Volunteer firefighter was a role model of devotion to community service | TribLIVE.com
Obituary Stories

Volunteer firefighter was a role model of devotion to community service

Deb Erdley
1920225_web1_6733820_Smith_James_88

Jim Smith was a volunteer firefighter’s fireman.

When the Southwest Greensburg Volunteer Fire Department was ready to retire its 1932 Mack fire truck, Mr. Smith, a longtime member of the company, and fellow volunteer firefighter Tom Gressman stepped forward to buy it.

James E. Smith of Greensburg died Tuesday, Nov. 5, 2019. He was 88.

Mr. Smith’s son, Timothy Smith of Garrett, and his granddaughter, Amanda Smith of Greensburg, remember how they used to shine the truck and anxiously wait for a ride every time there was a parade.

“I was about 10 years old when he bought it,” Timothy Smith said. “When there was a parade coming up, my friends would come down and we’d play on it and clean it all up and get it ready to go.”

Today, the truck is in the Greensburg Fire Department Museum, where Mr. Smith is remembered in a life memorial.

A son of the late James A. and Esther I. Smith, he was born Dec. 14, 1930, in Springfield, Ill.

He served in the Illinois National Guard from 1947 to 1949 and in the Marine Corps from March 1952 to March 1954, during the Korean War.

Timothy Smith said his father moved to Pennsylvania to work in the Hamilton Watch Co.’s factory near Lancaster. He met his wife Julia there, and the two were married in 1955.

The couple later relocated to Greensburg.

Mr. Smith, who retired from the Greater Greensburg Sewage Authority in 1991, was active in community and civic affairs throughout his life. He was a Southwest Greensburg councilman for 28 years.

He was a member of Christ’s Church, Greensburg, and served on its vestry. He belonged to Lodge No. 43 Free and Accepted Masons in Lancaster for more than 60 years. He was also a member of Masonic Lodge No. 225 in Greensburg, Ancient Accepted Scottish Rite, Valley of Pittsburgh and Syria Shriners for more than 60 years.

He was an active volunteer firefighter for more than 50 years. He also was a 39-year member of the Elks and a member of the Western Pennsylvania Region Antique Auto Club, Laurel Highlands Area and Vintage Chevrolet Club of America.

“He also served on the Greensburg Hempfield Library Board for many years. The fundamentals of having a library were important to him,” Amanda Smith said.

The mother of five said her grandfather was a wonderful role model who stepped in to help raise her when she was 5 years old.

“He loved to joke and had the biggest laugh. He would give you the shirt off of his back. If someone needed help, you didn’t have to ask him. He was the first one in line offering to help,” she said.

In addition to his son, Mr. Smith is survived by his wife Julia M. Smith, daughter Patricia M. Smith of Greensburg, two granddaughters, three grandsons and 11 great-grandchildren.

A memorial service was held at 11 a.m. Saturday in Christ’s Church, 145 N. Main St., Greensburg. The Kepple-Graft Funeral Home handled arrangements.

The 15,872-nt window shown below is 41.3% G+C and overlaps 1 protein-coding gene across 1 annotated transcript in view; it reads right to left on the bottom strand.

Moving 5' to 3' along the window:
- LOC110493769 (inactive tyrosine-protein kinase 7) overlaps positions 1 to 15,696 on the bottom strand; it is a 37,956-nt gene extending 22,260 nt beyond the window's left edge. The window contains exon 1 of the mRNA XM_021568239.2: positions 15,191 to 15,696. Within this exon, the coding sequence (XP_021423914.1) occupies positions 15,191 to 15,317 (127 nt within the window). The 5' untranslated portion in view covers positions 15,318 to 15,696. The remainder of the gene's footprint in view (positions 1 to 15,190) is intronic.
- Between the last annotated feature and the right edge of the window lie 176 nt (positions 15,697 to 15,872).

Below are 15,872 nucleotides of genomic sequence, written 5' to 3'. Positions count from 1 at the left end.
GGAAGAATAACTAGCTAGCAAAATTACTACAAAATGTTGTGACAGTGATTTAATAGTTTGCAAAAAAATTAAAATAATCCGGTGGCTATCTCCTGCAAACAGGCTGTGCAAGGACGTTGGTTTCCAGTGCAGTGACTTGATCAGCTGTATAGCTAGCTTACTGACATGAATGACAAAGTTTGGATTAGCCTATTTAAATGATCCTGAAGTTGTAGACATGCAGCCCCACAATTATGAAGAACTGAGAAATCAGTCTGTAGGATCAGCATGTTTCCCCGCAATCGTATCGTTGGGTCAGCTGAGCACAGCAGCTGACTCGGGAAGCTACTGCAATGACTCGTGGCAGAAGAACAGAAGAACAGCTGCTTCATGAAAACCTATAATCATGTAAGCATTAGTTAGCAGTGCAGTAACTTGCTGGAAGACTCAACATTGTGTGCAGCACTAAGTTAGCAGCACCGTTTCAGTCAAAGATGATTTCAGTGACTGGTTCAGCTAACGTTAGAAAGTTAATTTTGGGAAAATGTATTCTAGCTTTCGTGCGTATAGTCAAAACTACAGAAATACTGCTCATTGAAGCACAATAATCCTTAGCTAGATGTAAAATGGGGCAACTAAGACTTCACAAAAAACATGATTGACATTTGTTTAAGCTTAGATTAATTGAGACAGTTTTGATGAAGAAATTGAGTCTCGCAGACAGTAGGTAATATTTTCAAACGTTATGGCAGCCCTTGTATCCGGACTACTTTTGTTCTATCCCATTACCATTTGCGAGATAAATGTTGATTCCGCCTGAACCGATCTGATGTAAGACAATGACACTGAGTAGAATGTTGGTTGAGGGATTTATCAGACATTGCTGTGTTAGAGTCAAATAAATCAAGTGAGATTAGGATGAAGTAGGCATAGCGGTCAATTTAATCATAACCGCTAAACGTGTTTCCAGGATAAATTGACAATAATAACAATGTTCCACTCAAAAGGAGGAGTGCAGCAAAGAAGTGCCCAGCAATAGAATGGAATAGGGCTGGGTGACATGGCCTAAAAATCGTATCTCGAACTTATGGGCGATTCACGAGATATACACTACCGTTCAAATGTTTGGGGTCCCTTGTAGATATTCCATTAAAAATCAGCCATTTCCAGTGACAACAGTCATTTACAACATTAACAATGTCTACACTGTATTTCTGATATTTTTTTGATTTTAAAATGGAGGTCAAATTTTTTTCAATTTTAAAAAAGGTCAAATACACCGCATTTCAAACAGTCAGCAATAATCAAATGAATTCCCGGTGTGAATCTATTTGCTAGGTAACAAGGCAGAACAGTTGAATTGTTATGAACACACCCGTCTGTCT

Mr. Smith’s family suggests memorial contributions to Christ’s Church, 122 N. Maple St., Greensburg, PA 15601; or to the Southwest Greensburg Fire Department, 401 Guthrie St., Greensburg, PA 15601.

Deb Erdley is a Tribune-Review staff writer. You can contact Deb at 724-850-1209, [email protected] or via Twitter .

Categories: News | Obituaries
TribLIVE commenting policy

You are solely responsible for your comments and by using TribLive.com you agree to our Terms of Service.

We moderate comments. Our goal is to provide substantive commentary for a general readership. By screening submissions, we provide a space where readers can share intelligent and informed commentary that enhances the quality of our news and information.

While most comments will be posted if they are on-topic and not abusive, moderating decisions are subjective. We will make them as carefully and consistently as we can. Because of the volume of reader comments, we cannot review individual moderation decisions with readers.

We value thoughtful comments representing a range of views that make their point quickly and politely. We make an effort to protect discussions from repeated comments either by the same reader or different readers

We follow the same standards for taste as the daily newspaper. A few things we won't tolerate: personal attacks, obscenity, vulgarity, profanity (including expletives and letters followed by dashes), commercial promotion, impersonations, incoherence, proselytizing and SHOUTING. Don't include URLs to Web sites.

We do not edit comments. They are either approved or deleted. We reserve the right to edit a comment that is quoted or excerpted in an article. In this case, we may fix spelling and punctuation.

We welcome strong opinions and criticism of our work, but we don't want comments to become bogged down with discussions of our policies and we will moderate accordingly.

We appreciate it when readers and people quoted in articles or blog posts point out errors of fact or emphasis and will investigate all assertions. But these suggestions should be sent via e-mail. To avoid distracting other readers, we won't publish comments that suggest a correction. Instead, corrections will be made in a blog post or in an article.